By Philippe Charlier

Our body changes from one day to the other, from fat to thin, from young to old, without any significant facial bone surface modification. The same from upright to horizontal position, with gravitational deformations of sub-cutaneous fatty and muscular tissues [1]. Some databases using for such female reconstructions are taken from post-mortem CT-scan or ultrasound data, not evidently applicable to living individuals due to taphonomical ionic and water movements. Some structures such as the ears are, to date, absolutely impossible to reconstruct for technical reasons and a total lack of serious anthropological landmarks. Position of hairs is absolutely impossible from purely bony remaining surfaces. So, when using computer methods and anthropological databases, do we reconstruct a mean face, a special, a plausible or any face? In fact, we reconstruct only the closer to the mean, i.e. the more probable, some general traits that could be recognized by familiars (meaning: subjective visual assessment of resemblance). A proposition of reality, not reality itself, as reality changes from time to time.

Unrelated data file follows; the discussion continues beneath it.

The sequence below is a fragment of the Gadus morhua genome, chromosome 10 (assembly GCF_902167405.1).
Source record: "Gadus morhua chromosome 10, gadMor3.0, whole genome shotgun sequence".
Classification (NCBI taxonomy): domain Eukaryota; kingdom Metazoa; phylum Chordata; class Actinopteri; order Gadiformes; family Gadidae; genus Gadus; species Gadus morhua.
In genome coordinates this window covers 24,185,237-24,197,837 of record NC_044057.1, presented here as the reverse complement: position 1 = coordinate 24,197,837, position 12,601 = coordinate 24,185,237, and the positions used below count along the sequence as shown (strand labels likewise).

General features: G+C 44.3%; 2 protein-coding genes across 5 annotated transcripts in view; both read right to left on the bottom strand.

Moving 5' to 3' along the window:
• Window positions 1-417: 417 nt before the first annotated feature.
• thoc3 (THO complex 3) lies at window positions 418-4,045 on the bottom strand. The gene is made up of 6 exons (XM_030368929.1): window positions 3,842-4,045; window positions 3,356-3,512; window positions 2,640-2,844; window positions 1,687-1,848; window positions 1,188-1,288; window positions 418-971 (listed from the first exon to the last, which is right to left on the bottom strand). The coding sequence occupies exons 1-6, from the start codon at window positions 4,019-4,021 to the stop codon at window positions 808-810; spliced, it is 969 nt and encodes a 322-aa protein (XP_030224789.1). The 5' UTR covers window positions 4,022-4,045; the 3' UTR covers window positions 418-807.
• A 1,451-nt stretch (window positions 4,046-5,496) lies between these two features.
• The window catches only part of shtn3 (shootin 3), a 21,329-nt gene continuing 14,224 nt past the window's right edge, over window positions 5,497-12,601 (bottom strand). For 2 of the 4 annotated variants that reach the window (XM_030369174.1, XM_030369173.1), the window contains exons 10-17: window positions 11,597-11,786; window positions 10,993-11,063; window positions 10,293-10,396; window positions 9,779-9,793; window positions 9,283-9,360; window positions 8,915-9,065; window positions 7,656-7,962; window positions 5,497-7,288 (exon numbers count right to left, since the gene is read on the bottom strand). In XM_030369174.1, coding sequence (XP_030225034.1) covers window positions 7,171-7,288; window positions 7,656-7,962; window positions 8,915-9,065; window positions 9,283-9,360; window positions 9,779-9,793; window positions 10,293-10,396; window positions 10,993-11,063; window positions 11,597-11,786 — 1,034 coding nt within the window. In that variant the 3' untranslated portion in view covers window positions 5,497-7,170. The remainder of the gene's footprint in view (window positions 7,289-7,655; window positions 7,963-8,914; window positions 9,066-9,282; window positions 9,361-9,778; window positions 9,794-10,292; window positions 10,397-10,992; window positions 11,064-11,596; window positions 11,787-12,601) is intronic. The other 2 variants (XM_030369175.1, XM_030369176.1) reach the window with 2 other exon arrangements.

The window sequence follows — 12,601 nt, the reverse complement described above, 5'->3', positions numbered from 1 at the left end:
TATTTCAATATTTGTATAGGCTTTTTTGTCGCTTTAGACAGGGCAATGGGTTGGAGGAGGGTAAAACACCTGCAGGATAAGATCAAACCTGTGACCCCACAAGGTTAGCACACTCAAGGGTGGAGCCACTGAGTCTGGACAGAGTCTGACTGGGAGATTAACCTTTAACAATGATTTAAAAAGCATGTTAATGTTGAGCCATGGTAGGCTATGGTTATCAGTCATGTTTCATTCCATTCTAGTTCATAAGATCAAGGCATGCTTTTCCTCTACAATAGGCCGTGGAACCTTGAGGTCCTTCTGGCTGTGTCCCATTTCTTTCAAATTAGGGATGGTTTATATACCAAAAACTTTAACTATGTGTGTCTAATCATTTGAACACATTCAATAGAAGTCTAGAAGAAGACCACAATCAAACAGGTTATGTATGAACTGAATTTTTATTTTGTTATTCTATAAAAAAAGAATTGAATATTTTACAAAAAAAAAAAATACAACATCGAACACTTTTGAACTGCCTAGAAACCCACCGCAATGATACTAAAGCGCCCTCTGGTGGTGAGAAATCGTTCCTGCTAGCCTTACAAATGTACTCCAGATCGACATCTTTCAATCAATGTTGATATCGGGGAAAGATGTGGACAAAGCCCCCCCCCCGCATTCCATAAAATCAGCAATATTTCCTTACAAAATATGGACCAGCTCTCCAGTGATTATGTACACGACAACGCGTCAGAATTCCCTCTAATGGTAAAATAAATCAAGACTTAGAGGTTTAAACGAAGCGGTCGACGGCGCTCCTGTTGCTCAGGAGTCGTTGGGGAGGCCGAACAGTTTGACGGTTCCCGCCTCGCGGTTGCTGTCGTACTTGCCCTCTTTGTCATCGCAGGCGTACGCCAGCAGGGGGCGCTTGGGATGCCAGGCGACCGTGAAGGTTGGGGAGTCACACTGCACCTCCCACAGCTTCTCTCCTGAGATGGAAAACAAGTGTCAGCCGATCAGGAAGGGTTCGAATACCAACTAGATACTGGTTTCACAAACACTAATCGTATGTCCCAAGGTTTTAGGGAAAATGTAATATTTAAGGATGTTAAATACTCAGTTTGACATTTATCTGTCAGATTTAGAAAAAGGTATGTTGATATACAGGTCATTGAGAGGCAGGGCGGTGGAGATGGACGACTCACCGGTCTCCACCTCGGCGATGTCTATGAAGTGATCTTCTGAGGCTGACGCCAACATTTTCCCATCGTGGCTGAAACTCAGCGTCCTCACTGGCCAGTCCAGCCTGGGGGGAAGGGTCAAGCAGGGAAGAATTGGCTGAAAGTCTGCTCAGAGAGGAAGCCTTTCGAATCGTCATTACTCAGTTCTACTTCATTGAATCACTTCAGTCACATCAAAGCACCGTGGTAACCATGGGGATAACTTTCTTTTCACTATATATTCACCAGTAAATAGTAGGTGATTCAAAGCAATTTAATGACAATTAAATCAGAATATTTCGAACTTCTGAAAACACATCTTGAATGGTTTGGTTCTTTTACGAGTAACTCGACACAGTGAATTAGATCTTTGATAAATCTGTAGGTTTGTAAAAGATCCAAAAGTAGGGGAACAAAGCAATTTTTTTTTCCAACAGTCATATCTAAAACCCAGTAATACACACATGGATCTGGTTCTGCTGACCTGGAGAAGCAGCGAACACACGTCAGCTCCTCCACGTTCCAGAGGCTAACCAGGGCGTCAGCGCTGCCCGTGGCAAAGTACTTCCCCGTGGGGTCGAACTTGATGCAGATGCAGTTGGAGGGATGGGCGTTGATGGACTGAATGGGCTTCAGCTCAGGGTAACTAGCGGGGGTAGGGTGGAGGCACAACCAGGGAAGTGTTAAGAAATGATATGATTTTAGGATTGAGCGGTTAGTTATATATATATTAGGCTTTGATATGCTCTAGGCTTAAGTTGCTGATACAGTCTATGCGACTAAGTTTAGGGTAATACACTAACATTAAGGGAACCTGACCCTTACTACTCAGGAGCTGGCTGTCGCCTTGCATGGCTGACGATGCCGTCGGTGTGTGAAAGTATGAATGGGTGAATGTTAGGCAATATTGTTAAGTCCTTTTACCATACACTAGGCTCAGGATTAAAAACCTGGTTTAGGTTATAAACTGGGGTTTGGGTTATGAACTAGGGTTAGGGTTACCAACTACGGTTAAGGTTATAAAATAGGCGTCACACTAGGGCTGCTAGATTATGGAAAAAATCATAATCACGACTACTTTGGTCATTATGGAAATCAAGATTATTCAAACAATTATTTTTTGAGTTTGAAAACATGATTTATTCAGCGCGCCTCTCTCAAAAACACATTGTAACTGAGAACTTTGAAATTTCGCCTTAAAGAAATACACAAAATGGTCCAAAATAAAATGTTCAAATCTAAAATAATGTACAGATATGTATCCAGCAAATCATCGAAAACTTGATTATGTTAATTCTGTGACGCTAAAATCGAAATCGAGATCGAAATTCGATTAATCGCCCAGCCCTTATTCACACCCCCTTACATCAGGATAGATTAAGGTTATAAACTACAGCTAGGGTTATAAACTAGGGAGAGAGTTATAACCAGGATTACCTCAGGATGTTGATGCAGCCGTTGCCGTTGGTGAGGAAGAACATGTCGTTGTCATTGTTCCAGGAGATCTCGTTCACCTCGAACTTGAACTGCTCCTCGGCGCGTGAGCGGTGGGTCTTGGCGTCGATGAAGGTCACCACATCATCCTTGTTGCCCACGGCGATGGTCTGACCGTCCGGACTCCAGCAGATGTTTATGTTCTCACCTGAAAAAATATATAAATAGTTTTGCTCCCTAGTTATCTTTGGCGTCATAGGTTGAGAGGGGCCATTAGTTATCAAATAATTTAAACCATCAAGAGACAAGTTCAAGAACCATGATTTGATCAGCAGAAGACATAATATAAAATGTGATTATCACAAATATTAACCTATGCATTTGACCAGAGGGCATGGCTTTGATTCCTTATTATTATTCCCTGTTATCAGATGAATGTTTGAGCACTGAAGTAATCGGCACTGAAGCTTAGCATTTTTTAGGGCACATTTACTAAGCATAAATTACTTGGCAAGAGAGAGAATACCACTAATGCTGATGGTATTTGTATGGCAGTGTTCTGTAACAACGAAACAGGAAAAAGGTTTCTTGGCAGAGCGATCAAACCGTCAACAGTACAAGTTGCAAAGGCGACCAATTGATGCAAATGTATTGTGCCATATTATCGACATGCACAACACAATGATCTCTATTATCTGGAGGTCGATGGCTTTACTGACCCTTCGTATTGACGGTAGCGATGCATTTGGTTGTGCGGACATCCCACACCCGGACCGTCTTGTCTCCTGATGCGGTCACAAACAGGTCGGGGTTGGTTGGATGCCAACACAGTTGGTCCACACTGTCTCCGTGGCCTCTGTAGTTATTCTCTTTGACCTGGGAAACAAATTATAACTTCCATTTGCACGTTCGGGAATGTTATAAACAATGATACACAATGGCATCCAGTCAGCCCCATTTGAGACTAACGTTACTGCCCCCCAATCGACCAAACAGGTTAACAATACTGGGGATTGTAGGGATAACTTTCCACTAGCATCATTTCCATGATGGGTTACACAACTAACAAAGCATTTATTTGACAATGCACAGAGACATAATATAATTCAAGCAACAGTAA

[1] Charlier P, Froesch P, Huynh-Charlier I, Fort A, Hurel A, Jullien F. Use of 3D surface scanning to match facial shapes against altered exhumed remains in a context of forensic individual identification. Forensic Sci Med Pathol 2014;10(4):654-661.


Please log in to add a comment.

Philippe Charlier



Published: 18 Mar, 2015

Cc by